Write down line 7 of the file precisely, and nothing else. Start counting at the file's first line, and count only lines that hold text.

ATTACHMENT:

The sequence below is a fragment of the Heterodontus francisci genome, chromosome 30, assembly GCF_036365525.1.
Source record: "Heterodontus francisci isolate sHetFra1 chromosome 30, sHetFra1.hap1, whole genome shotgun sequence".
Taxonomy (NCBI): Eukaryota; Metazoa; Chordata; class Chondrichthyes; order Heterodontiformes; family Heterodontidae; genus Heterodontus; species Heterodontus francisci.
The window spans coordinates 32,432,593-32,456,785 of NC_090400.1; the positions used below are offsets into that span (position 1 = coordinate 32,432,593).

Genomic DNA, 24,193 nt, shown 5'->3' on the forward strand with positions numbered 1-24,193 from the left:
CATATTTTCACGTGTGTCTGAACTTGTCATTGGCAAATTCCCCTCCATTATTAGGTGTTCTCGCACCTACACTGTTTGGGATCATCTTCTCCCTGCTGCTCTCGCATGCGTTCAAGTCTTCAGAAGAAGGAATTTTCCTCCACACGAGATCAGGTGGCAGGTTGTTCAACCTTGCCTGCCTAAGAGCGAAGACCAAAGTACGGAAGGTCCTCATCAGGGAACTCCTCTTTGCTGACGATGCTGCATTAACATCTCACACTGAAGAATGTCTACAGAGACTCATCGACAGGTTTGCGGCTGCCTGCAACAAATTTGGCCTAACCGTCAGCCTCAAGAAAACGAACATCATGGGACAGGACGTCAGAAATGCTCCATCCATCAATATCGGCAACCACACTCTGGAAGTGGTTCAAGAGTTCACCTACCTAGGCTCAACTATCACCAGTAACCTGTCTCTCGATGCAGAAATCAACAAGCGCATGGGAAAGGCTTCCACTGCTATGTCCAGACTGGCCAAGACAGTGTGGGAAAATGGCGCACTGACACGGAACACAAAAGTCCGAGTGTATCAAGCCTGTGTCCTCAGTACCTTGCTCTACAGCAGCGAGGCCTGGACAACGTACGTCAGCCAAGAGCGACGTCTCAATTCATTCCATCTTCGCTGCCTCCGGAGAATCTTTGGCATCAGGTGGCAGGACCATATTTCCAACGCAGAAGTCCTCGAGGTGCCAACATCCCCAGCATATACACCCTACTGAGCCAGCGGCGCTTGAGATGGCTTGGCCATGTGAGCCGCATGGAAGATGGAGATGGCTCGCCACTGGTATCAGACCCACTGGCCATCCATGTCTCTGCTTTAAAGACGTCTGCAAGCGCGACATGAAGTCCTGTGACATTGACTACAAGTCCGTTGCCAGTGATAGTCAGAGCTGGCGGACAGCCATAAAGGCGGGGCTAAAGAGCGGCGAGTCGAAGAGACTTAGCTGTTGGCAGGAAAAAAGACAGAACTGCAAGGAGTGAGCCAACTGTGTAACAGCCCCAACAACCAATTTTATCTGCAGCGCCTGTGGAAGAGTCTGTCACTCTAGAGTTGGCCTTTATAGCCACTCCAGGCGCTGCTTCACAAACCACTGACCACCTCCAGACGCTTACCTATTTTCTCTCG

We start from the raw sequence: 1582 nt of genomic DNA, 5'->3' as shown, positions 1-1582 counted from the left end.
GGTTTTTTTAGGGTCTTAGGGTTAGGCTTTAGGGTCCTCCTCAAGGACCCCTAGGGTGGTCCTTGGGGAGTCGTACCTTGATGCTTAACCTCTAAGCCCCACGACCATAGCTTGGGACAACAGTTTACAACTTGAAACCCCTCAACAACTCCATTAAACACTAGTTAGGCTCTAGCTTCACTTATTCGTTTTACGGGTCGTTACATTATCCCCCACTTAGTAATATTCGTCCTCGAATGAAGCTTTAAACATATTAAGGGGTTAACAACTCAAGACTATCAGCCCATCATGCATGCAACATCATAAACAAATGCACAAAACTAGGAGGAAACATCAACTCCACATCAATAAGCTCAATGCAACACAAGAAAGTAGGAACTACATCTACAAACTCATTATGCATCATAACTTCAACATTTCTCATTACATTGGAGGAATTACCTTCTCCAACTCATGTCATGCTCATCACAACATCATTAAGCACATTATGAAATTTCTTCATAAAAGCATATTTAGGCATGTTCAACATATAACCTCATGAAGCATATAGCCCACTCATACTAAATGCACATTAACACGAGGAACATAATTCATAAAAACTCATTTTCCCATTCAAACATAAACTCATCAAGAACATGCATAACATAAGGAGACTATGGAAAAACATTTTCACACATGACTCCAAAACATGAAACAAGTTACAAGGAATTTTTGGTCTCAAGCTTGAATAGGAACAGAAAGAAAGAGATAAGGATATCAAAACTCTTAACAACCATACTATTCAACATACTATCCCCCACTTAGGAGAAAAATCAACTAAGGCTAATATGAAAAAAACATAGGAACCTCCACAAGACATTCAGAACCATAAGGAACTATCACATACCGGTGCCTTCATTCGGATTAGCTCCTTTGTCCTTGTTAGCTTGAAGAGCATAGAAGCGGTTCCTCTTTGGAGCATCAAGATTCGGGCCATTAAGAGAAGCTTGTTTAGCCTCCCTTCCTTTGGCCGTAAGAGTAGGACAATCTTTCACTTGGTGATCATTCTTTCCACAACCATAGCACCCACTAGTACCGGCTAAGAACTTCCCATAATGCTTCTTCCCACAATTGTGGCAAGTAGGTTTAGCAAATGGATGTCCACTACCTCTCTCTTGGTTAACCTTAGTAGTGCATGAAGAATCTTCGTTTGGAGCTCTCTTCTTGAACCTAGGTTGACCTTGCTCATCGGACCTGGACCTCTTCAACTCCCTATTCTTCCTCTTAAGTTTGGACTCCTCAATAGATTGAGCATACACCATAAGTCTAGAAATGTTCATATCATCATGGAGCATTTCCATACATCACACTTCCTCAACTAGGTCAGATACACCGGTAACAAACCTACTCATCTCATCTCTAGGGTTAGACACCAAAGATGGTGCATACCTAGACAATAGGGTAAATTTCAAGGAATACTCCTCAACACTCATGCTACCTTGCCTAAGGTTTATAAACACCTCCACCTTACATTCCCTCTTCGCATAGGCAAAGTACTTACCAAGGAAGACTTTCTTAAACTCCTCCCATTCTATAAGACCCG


We start from the raw sequence: 1582 nt of genomic DNA, 5'->3' as shown, positions 1-1582 counted from the left end.